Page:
Written by The Relate Institute
It’s no surprise that our first instinct when we see our partner struggling with something is to try to fix it for them. This is especially true when our partner struggles with mental health. We hate seeing our partner in pain and we want to be the source of comfort and healing for them. Unfortunately, our attempts to “fix” and “heal” our partner more often than not send the messages, “You’re not good enough right now,” and “I don’t want to be around you like this." So what if there was something we could do or say that would actually help our partner while simultaneously sending the messages “I love you just the way you are,” and “You can lean on me through this tough time”? Today we focus on helping a partner struggling with depression. Here are 5 ideas to replace your current efforts towards your depressed partner with.
1) Instead of…
“So many people have it way worse than you do and they’re still happy with their lives.”
Being complimentary, affirmative, and supportive.
We can almost guarantee that your partner struggling with depression is already criticizing themselves and thinking how pathetic it is that they can’t figure out how to be happy even with all that’s going well in their life. They don’t need you to reaffirm this fact. They need a boost in their self-esteem, which you can help with! By showing them (verbally and non-verbally) that you value them, you appreciate the little things they do every day, and you view them as an innately worthy individual, regardless of their emotional state, you affirm to them that they are worth something. As their self-esteem rises, so does their mood and their motivation to try things instead of stay in bed all day.
2) Instead of…
“You like bike-riding, why don’t you try to do that today and see if it helps?”
Planning a date together where you do something active outside while spending quality time together.
It’s a natural response to offer suggestions to your depressed partner of things they can try on their own that they might enjoy. You hope they’ll try it and realize it made them happy and then keep trying activities and slowly come out of the depression, right? The problem is that one of the main perpetuators of depression is a partner feeling alone and misunderstood in their relationship. When you offer to do the activity with your partner it’s the equivalent of you saying, “I’m here with you. I’m not leaving you alone out there. I want to help you get through this. I want to understand.”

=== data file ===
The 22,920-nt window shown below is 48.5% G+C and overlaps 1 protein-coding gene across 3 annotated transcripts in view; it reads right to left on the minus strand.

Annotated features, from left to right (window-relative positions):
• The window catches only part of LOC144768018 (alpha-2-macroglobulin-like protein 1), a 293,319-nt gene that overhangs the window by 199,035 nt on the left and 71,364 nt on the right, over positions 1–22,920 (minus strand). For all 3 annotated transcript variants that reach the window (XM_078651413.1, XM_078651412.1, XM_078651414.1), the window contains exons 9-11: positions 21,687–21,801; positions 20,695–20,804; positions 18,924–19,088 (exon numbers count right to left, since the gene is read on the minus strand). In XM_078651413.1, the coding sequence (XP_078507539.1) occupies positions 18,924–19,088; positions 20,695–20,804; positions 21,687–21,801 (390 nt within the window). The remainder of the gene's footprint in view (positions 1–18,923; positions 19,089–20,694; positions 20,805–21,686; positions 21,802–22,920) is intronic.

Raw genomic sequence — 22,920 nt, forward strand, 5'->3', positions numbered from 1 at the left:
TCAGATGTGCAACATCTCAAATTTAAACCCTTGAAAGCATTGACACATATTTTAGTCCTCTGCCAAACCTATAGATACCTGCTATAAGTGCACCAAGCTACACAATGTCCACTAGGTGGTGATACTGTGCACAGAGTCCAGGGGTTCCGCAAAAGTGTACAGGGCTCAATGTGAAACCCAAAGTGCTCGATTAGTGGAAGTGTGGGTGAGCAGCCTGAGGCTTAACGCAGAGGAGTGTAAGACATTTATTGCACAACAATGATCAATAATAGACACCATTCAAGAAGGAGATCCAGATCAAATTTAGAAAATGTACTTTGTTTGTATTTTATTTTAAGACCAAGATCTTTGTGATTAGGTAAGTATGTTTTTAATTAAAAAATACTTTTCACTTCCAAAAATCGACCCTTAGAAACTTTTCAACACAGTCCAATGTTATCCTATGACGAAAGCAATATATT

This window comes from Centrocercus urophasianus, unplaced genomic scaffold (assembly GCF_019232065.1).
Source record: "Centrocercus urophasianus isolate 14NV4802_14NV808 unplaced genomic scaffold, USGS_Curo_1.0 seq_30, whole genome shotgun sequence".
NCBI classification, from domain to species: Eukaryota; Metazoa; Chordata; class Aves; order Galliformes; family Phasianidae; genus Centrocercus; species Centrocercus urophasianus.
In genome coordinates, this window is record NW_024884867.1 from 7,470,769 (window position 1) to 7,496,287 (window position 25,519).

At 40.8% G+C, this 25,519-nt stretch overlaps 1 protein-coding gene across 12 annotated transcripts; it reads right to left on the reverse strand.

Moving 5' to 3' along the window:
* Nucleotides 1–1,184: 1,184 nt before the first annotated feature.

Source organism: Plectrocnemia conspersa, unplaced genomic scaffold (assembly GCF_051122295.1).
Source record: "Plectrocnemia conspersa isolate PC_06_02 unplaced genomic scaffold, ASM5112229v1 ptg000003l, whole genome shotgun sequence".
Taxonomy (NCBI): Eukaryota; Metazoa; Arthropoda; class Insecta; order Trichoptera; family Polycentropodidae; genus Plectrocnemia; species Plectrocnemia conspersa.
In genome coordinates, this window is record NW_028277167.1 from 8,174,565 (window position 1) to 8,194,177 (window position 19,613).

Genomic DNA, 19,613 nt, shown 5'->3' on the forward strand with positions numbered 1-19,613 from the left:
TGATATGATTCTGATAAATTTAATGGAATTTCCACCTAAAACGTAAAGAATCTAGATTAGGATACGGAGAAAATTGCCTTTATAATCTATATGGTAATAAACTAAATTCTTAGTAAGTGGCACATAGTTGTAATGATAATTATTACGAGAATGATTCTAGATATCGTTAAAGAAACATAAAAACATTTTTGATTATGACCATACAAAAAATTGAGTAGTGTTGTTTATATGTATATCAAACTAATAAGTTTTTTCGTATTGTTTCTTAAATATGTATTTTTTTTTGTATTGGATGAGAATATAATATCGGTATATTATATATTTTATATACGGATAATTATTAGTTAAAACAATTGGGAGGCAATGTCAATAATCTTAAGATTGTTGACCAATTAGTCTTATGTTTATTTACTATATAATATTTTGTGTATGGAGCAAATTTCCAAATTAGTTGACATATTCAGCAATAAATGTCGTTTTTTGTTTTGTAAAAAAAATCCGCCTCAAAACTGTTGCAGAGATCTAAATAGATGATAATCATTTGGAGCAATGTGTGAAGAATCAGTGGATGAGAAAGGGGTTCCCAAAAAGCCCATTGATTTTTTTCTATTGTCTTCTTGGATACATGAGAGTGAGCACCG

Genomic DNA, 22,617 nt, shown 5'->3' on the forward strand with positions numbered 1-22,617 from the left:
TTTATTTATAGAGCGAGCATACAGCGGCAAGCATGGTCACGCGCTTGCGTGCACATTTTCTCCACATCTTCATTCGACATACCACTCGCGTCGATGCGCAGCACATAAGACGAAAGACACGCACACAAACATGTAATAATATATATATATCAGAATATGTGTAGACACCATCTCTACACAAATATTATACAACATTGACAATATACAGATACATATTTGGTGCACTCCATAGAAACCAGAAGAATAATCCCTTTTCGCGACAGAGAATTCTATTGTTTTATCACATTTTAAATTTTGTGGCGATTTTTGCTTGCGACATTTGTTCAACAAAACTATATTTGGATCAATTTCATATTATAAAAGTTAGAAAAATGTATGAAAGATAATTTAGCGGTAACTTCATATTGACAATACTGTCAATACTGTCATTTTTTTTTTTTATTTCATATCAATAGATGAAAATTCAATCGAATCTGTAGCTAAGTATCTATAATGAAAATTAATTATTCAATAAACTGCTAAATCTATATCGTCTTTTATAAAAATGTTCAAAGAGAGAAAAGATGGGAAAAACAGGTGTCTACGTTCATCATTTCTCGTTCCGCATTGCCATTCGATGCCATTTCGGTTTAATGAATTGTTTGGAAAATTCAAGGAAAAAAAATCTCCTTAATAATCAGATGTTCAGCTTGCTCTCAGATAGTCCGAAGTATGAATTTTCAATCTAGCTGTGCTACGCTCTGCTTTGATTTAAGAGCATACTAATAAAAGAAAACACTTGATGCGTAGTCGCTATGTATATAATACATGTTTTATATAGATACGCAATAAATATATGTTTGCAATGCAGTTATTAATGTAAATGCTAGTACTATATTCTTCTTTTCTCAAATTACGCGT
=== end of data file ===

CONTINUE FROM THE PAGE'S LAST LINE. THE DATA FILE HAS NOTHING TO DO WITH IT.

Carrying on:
3) Instead of…
Refusing to listen and acknowledge the depressed feelings for fear of encouraging the depression–
It seems like a simple answer, but empathy leads the partner to feel understood, which can be healing in and of itself. Some ways to make sure you’re empathizing instead of checking out might be to summarize what your partner just told you, guess at what they must be feeling, and then ask them if you got it right. If you missed anything, ask them to help you understand better what they’re feeling. When a depressed partner feels genuinely understood, they feel more hopeful and closer to their partner.
4) Instead of…
Jumping to problem-solving mode–
Asking your partner if they want to problem-solve right now or if they just want to be heard.
Problems are going to be present in every relationship and that’s okay. The issues come from how problems are handled in the relationship. If you’re on the same page with your partner, problems lose their power to tear your relationship apart. There is a time and a place for problem-solving in a relationship, but it’s crucial that you both be ready and willing. If you come home and your partner just needs to talk about feeling depressed without feeling like you want to fix it, just listen and empathize. You can problem-solve later when you’re both prepared for it, but right now, they just need to feel validated.
5) Instead of…
Telling your partner they need to take a break for a little while–
Facilitating that break for them so they don’t feel so guilty.
Self-care is crucial in maintaining emotional health and, as a culture, we don’t do enough of it. Unfortunately, just telling your partner that they deserve a break doesn’t mean they’ll feel like they’re allowed to ask you to help them with that. They’ll probably feel guilty for making you work harder while they’re off playing. If you facilitate a time for them to relax and recuperate, though, they have no choice but to accept it and enjoy it. By doing more than just telling them they deserve a break, you show them that you really believe they are doing enough in their life to take some time for themselves.
For more info on how to support your depressed partner in a marriage, the following are some great self-help resources:
Feeling Good: The New Mood Therapy by David Burns
Depression in Marriage by Steven R. H. Beach, Evelyn E. Sandeen, and K. Daniel O’Leary
And remember, taking the RELATE assessment can give you a look at the current state and health of your own relationship including measures of depression for both you and your partner.
Photo Credit: Crooze Photography
"What counts in making a happy marriage is not so much how compatible you are, but how you deal with incompatibility."
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